In June 2015, the Hague District Court ordered the Dutch state to take more action to reduce greenhouse gas emissions in the Netherlands. The case is currently under appeal, but is significant because it is the first time a court has ordered a government to strengthen its climate change policy in this way.
The case was brought by Urgenda, an NGO focused on climate change, on behalf of 886 Dutch citizens. Urgenda argued that a global temperature rise of 2°C would bring catastrophic consequences, and that the Dutch state has an obligation to control the GHG emissions occurring within The Netherlands. The case was based on a Dutch law concept of the duty of care to protect and improve the living environment.
The Dutch government has set a target to reduce GHG emissions by 17 percent by 2020 (relative to 1990 levels). Urgenda argued that this is not enough to control the temperature increase, and is not sufficient to address the Dutch contribution to the global total of GHG emissions.
The Dutch state defended the claim, arguing that its current policies, together with international efforts, could limit the global temperature increase. It also argued that the court should not dictate to the state on matters of policy.
The Hague District Court used the principles of the European Convention on Human Rights (ECHR) to interpret the state's duty of care. The court ruled that the 17 percent target was below the standard considered necessary by climate change science and policy, and therefore that the Dutch government must reduce emissions by at least 25 percent by 2020.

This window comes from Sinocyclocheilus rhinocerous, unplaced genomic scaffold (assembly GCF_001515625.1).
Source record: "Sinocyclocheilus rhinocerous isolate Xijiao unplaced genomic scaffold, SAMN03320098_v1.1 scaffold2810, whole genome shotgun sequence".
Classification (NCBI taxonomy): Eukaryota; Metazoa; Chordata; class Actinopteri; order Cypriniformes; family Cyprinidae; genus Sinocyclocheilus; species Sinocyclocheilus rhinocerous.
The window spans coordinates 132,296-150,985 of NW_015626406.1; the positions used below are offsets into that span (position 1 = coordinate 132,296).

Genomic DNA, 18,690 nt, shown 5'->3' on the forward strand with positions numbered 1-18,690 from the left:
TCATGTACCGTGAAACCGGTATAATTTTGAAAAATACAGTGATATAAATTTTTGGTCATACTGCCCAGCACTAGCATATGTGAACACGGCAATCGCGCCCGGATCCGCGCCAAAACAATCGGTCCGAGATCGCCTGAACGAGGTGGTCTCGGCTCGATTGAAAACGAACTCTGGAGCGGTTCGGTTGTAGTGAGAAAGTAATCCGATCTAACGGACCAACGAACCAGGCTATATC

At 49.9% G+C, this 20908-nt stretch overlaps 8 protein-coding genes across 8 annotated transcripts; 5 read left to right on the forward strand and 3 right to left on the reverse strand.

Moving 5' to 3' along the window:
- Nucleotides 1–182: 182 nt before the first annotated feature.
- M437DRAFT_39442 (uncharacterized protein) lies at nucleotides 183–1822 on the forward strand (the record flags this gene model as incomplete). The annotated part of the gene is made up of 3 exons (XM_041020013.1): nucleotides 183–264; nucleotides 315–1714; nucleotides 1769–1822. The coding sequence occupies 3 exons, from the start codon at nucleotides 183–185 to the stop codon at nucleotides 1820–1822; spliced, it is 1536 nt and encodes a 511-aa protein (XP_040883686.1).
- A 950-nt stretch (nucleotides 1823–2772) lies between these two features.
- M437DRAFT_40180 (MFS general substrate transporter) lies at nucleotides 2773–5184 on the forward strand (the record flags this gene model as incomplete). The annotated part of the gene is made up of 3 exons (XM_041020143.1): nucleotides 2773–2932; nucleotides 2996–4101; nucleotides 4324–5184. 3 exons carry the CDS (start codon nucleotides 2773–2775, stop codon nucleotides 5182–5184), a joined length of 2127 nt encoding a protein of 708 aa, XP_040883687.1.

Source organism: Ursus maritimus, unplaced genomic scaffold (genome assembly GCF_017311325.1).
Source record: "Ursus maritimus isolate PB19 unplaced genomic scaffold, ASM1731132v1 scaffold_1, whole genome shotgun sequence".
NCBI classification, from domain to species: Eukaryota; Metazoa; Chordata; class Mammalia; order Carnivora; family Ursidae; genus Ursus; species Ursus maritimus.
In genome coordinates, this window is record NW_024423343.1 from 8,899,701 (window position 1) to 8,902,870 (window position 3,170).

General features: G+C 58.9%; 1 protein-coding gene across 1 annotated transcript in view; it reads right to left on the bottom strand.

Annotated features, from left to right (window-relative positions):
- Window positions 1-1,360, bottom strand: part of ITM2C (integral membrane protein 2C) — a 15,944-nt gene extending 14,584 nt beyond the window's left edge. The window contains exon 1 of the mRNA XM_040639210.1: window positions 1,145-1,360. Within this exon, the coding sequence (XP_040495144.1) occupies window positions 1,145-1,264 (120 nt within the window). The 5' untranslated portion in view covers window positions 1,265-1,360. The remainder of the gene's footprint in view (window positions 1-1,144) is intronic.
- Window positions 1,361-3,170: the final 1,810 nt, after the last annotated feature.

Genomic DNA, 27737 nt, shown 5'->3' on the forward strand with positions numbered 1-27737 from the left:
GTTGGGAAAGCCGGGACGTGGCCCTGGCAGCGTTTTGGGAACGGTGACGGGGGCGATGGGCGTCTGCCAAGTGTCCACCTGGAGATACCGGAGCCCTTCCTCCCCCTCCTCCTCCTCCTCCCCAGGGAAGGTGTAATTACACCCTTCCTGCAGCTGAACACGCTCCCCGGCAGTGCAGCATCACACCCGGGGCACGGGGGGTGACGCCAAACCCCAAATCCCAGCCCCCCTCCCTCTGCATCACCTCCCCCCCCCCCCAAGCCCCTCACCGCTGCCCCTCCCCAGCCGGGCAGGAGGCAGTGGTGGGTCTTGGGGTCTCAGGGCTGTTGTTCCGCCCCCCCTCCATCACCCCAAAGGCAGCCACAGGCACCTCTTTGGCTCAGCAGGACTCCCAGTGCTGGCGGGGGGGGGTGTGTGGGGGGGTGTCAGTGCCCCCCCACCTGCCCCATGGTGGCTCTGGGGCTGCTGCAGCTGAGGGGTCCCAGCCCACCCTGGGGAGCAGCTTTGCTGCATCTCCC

The Dutch state is appealing the judgment, and the Deputy Minister for the Environment said the government will comply until the appeal is heard, but that important clarification is required— “the government is seeking to determine how much control judges can have over the future polices of the state”.
A growing trend?
This case is the first of a kind, but the use of human rights to challenge policy and government decisions could be seen more often in environment cases. In a similar case brought by Client Earth in the UK, the Supreme Court ordered the UK Government to reconsider whether its air quality improvement plans were compliant with EU standards. However, this case goes a step further.
The Dutch duty of care is not easily applied to English law, but activists are considering using this approach in other jurisdictions. A group of nearly 9,000 citizens have signed up as co-plaintiffs to support Climate Case in Belgium which is asking the courts to force the government to take more substantive action. The potential ramifications of this latest set of cases goes far beyond changing environmental law, into all realms of policy making.